Fania DJ Series: Gilles Peterson is an inspired selection from Fania, the classic New York latin label. Apparently Peterson was as fascinated by this stuff as I was at a time when it was next to impossible to find in London. He stayed there, scouring the record shops and scrounging vinyl from latino emigrés for his DJ gigs, while I went to the source (see WILT July 2014). I can't touch him when it comes to Cuban music, though. He's curated and produced a whole series of Havana Cultura albums, under the sponsorship of the people who make Havana Club Rum. Nice work if you can get it.

 

On Gilles Peterson in Africa he seems a bit out of his comfort zone, pulling in a lot of stuff that isn't really African, but it's still enjoyable, and includes an almost frighteningly intense live version of Fela's Yé Yé De Smell. I also have a couple of his Worldwide compilations, which are intermittently interesting (Vol. 2, for instance, drifts along in a kind of down-tempo jazz-funk trance until track 10, when it suddenly comes blazingly alive with a Brazilian track from Grupo Batique). No one as prolific as Peterson is going to hit the bulls-eye every time, but he just keeps on going, and long may he do so.

 

SAMY BEN REDJEB

 

Based in Frankfurt, Germany, Samy (with one 'm') is a devotee of African music whose years of hustling and crate-digging in places like Lagos, Accra, Dakar, and who knows where else have produced the Analog Africa series. Ben Redjeb has compiled and released roughly one collection a year for twenty years now. It's a highly collectible series, with beautiful, generous artwork and liner notes, and I can't get enough of it. Most of the music (as the series title suggests) is from the 60s-80s, a lot of it is very rare, and it runs a staggering gamut of styles and moods, from pleasantly groovy to startlingly weird.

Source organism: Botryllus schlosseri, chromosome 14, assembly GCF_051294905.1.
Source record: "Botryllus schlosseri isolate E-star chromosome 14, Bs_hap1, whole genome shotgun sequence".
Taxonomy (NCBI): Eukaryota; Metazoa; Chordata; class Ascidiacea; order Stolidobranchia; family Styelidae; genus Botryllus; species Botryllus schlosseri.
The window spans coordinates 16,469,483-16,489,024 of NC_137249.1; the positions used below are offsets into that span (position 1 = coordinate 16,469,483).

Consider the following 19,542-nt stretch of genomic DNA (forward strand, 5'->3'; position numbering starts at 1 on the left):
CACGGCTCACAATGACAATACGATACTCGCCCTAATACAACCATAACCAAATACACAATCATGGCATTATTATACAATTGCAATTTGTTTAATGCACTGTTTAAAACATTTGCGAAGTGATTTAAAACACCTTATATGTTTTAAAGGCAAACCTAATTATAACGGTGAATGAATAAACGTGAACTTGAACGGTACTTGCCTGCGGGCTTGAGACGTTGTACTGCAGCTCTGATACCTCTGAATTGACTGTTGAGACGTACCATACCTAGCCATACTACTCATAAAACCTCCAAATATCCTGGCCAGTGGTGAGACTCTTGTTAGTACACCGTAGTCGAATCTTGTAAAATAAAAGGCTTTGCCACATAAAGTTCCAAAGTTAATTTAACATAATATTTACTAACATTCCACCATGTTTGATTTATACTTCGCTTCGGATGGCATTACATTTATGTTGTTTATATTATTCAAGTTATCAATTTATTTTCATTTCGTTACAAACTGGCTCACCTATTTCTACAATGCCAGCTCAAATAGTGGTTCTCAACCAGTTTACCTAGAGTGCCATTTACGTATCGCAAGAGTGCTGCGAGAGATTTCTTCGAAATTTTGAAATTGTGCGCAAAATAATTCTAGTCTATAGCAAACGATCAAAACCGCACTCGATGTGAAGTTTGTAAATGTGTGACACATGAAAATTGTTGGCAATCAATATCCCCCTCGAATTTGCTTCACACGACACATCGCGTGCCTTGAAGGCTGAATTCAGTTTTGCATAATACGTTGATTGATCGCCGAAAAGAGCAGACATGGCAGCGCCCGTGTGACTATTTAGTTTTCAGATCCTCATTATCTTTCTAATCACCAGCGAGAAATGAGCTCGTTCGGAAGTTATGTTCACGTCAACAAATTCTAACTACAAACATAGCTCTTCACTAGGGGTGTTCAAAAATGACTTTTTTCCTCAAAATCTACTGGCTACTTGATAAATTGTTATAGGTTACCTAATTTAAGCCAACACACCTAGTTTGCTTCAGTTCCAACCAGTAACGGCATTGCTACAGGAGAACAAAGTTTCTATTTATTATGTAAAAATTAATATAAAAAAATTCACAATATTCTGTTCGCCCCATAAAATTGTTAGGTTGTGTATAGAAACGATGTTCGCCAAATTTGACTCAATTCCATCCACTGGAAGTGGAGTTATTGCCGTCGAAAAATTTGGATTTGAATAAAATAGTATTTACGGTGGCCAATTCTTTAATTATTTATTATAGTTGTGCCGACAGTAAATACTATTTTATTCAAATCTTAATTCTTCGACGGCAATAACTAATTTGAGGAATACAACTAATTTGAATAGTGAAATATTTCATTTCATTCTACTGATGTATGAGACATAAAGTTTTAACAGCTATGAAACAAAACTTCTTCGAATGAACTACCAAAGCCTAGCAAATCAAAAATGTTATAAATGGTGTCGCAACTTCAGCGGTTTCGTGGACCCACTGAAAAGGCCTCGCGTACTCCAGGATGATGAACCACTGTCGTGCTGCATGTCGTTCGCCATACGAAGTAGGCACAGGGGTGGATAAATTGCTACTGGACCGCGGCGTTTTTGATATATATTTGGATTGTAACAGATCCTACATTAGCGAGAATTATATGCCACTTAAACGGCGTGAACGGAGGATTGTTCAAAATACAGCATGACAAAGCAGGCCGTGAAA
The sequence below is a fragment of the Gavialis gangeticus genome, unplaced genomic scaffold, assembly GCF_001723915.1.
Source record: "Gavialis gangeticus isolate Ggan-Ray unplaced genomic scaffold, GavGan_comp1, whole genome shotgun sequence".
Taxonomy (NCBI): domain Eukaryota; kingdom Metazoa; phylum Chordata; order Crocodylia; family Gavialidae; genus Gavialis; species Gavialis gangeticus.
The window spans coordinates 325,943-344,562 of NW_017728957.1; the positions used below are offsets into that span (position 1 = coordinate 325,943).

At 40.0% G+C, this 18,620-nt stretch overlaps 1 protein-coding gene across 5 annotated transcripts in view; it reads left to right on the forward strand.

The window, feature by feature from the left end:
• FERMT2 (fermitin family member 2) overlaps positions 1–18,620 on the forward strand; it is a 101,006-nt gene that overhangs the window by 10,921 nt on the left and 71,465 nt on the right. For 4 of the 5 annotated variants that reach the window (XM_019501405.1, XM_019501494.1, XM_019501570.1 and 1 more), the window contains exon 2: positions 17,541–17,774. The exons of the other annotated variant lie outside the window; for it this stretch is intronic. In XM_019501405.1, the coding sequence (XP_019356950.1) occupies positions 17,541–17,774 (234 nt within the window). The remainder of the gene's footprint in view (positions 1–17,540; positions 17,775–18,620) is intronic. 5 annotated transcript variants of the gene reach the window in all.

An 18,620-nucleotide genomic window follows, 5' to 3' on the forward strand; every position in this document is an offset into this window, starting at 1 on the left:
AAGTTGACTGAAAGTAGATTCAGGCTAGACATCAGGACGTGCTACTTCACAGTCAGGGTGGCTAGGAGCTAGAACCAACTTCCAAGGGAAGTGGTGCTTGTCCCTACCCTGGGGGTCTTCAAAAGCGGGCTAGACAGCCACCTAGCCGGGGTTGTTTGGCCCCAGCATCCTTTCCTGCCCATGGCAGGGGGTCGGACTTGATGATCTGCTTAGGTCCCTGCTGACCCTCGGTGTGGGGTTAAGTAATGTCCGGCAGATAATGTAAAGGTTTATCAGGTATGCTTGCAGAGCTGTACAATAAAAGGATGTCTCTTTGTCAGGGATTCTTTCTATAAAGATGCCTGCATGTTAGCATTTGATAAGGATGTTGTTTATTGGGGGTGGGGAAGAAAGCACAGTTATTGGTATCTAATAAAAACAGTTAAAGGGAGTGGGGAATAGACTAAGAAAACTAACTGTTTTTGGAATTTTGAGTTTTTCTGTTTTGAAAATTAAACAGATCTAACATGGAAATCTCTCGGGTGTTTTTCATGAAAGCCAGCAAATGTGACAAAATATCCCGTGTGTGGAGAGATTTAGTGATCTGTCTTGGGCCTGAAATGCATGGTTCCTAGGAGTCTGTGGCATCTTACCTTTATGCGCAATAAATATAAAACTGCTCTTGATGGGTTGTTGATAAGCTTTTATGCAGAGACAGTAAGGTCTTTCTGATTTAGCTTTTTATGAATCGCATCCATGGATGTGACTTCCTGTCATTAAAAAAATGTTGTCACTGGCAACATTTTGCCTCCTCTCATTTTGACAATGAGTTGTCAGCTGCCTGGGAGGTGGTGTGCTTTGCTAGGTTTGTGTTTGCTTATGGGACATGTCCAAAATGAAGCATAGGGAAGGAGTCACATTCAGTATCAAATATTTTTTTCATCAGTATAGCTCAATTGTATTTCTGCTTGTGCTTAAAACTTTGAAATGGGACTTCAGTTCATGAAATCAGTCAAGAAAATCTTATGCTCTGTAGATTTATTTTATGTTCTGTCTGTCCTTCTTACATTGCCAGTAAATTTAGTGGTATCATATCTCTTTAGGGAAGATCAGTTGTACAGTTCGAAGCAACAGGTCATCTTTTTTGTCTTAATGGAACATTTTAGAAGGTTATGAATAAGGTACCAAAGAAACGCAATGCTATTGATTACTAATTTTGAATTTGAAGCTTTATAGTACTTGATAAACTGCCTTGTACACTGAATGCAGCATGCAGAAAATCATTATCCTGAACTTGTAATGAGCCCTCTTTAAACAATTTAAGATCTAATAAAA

I don't have all of them (yet!) but I can recommend a few. No less than three  (Nos. 4, 6 & 13) are devoted to the great Orchestre Poly-Rythmo from Benin, who I wrote about a couple of months ago. No. 5, Legends of Benin, features more music from that apparently inexhaustibly musical country. Nos. 8 & 14, Afrobeat Airways Vols. 1 & 2, contain fantastically funky stuff from Ghana. No. 10, Bambara Mystic Soul, has fascinating music from Burkina Faso, and No. 17, Verckys et l'Orchestre Vévé, showcases a big star of 'Congolese Funk, Afrobeat and Psychedelic Rumba'. No. 20, Space Echo, features some mad, trippy sounds from the Cape Verde islands.

 

The series sometimes steps away from Africa; Nos. 7 & 12 consist of (often very African-influenced) music from Colombia, the first, Mambo Loco, by Anibal Velasquez, and the second, Diablos Del Ritmo, by various artists. No. 16, Siria, features thumping, stomping music from the Amazon which might surprise anyone who thinks Brazilian music is all light and breezy bossa nova.

 

You can listen, download, and buy CDs or LPs from analogafrica.bandcamp.com. Please do so and support not only African music but Samy Ben Redjeb, another non-musician who deserves to be called a musical hero.